“We wanted to have a celebration for everybody at the campus, something that everybody could attend, something that everybody could enjoy, something that everyone would remember and so with a Saturday ceremony it just seemed to made sense that we would have a big campus party on Friday night,” Adams said.
The weekend of events highlighting the installation theme of “Looking Back With Pride, Looking Forward with Confidence” culminated on Saturday morning with Leahy’s formal installation at the F.M Kirby Center on Public Square in Wilkes-Barre.
The ceremony was kicked off with a procession of 200 people that included members of the Board of Trustees, faculty, administration, delegates, alumni and student representatives from 1946 to 2016 and four past presidents.
An original musical work entitled, “Noble Truths” written by associate professor of performing arts Dr. Steven Thomas with lyrics by associate professors of English Drs. Larry Kuhar and Mischelle Anthony was debuted by the University Chorus and the Robert Dale Chorale.
Speeches welcoming the new president were given by board member Virginia Sikes, Student Government president Kristofer Rivers, Matus, who is the chair of the Faculty Affairs Council, University College advising coordinator Gretchen Yeninas, Alumni Association president Thomas Ralston ’80, State Sen. John Yudichak of the 14th Senatorial District Wilkes-Barre Mayor Tom Leighton.
A musical selection of “Fanfare and Fantasy on Wilkes Our Alma Mater,” composed by associate professor of performing arts Dr. Philip Simon was performed by the Civic Band.
The keynote address was given by Rev. Scott Pilarz, president of Marquette University in Milwaukee, Wis. Pilarz had previously served as the president of the University of Scranton. Pilarz was also presented with an Honorary Doctor of Humane Letters degree.
Board Chair Jack Miller formally installed Leahy as President with the help of board members Melanie Lumia, the co-chair for the installation committee and Virginia Sikes, chair of the presidential search committee, by presenting Leahy with the charter of Wilkes, the seal and the presidential chain of office.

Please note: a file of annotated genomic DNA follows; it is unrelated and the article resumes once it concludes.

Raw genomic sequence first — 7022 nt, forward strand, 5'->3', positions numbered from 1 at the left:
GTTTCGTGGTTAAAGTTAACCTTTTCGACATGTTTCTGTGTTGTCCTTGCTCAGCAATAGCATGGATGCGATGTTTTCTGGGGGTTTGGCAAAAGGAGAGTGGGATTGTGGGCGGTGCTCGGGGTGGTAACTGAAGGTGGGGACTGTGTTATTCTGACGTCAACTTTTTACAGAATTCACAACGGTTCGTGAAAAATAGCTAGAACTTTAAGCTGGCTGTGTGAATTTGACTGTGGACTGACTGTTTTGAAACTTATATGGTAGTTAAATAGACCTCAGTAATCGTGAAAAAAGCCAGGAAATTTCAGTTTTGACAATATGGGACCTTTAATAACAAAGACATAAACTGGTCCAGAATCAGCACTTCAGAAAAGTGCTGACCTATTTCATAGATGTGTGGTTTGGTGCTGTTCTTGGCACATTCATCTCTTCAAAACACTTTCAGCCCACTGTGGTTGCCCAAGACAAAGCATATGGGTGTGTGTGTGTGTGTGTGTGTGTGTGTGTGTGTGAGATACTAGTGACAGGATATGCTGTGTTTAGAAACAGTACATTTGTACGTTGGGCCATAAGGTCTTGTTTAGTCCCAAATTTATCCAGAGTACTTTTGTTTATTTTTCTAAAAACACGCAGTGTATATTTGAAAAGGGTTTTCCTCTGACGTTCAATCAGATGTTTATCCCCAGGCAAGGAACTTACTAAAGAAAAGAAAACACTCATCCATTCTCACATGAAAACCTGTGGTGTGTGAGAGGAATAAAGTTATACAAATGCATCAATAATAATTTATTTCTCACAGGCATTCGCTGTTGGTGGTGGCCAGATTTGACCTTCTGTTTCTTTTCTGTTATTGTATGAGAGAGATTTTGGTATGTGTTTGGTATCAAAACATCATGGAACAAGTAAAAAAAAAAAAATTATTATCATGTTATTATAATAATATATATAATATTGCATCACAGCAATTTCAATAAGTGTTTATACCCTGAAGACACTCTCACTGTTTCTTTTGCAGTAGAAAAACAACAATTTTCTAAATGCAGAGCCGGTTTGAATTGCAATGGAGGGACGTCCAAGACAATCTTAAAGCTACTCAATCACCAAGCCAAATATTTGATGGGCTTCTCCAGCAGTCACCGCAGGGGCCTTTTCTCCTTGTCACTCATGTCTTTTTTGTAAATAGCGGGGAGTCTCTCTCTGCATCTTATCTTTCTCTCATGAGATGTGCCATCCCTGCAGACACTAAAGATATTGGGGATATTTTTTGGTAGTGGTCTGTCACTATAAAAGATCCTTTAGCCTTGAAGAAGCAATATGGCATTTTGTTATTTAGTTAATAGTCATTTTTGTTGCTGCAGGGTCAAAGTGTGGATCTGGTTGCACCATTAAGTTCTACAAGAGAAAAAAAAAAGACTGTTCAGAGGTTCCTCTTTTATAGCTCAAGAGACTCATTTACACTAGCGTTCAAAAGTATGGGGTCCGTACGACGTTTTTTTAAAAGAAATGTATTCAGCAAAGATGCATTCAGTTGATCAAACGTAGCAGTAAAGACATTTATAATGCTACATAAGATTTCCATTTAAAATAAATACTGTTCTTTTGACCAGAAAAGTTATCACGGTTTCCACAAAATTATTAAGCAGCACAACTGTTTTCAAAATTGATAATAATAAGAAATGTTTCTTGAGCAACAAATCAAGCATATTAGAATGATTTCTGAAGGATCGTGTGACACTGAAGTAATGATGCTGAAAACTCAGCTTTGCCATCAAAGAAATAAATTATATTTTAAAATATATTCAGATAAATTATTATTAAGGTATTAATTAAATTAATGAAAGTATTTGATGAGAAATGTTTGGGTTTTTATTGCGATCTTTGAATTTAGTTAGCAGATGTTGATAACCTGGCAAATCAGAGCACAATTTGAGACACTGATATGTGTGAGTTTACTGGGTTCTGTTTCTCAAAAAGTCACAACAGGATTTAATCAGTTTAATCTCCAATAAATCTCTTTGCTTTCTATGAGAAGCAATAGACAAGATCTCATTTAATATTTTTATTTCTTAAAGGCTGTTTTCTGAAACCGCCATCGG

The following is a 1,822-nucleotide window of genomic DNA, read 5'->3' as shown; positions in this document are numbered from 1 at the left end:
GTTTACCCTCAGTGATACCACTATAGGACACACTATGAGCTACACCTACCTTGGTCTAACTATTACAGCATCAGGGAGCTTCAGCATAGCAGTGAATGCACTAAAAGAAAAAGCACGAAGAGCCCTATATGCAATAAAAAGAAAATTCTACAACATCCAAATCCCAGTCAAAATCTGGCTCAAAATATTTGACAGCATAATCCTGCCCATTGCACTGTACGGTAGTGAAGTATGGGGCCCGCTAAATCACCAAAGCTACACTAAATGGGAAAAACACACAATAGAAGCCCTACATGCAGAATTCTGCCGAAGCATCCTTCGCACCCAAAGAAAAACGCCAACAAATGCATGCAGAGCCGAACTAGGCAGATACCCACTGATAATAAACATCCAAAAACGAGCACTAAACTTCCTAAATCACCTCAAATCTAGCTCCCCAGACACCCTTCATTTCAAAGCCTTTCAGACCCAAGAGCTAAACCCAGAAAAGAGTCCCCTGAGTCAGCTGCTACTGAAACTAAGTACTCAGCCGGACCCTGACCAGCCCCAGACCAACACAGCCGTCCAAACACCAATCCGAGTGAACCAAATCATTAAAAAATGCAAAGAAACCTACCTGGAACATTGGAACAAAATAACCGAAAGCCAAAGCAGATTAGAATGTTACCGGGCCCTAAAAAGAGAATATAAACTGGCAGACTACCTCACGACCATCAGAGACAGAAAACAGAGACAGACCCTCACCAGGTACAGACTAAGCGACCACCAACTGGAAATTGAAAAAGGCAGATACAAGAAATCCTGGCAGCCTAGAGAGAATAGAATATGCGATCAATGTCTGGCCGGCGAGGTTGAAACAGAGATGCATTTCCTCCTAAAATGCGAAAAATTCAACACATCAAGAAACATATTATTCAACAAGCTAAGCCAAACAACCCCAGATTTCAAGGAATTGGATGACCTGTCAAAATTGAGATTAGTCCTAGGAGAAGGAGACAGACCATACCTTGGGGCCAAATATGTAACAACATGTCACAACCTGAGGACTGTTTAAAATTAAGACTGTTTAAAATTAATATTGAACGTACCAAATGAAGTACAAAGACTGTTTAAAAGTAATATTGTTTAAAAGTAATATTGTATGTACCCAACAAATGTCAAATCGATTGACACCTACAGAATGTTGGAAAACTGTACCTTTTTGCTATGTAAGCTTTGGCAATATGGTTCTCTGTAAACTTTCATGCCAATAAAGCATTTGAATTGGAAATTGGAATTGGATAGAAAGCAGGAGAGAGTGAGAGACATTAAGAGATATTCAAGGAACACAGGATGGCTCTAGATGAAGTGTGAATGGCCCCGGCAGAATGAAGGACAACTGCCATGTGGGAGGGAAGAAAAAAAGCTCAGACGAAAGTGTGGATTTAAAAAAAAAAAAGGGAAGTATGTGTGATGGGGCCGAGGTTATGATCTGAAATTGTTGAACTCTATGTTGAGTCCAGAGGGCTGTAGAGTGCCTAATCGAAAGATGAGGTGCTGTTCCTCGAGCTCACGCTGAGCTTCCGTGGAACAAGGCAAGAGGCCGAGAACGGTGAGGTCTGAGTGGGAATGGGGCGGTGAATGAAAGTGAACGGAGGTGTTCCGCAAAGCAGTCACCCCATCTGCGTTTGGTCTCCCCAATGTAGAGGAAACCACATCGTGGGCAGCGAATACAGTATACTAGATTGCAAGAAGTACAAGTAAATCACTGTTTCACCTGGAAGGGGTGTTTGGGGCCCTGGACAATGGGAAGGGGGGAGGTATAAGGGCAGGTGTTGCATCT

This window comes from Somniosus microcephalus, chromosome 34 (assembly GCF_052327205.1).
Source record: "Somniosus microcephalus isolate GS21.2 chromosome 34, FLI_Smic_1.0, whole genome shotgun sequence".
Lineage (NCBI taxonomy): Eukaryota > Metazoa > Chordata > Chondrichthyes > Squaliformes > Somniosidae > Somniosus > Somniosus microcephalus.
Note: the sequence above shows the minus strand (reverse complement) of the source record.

In his inaugural address, Leahy reflected on the installation theme and commented on the proud history and traditions at Wilkes while giving his outline for the future. And while he was reflective of his time at the University of Scranton, Leahy expressed to the crowd, “be forewarned Scranton, Wilkes is coming after you!”
Leahy plans to spend the year getting to know the University by getting to many individuals that make up Wilkes.
“My first year will be full of getting to know the university as well as possible, the best way to do that is to get to know as many individuals that are part of this community, the faculty members, the staff members and of course. The most constituents, the students,” Leahy said. “I’m going to spend much of the first year listening and developing relationships and enjoying the opportunity to get to know Wilkes University,” Leahy said.
Leahy said despite the demands of being president, he does hope to teach in the future.
“Despite the demands of the job of president, I think it’s important, the president in particular, to maintain some presence in the classroom,” Leahy said.
Leahy is also said he is planning on moving his office to Weckesser Hall to be more visible on campus, as well as some of the university vice presidents to be engaging on campus.
“My comings and goings will put in me in touch with the core constituents of the university, the faculty, the staff, the students,” Leahy said.
Overall, Leahy acknowledged that he is grateful to be chosen as president of Wilkes, stating;
“It’s a great privilege in my life to named and installed as the new president of Wilkes University, and I’m going to do everything I can to make sure that this university meets all of the ambitions that it has for itself.”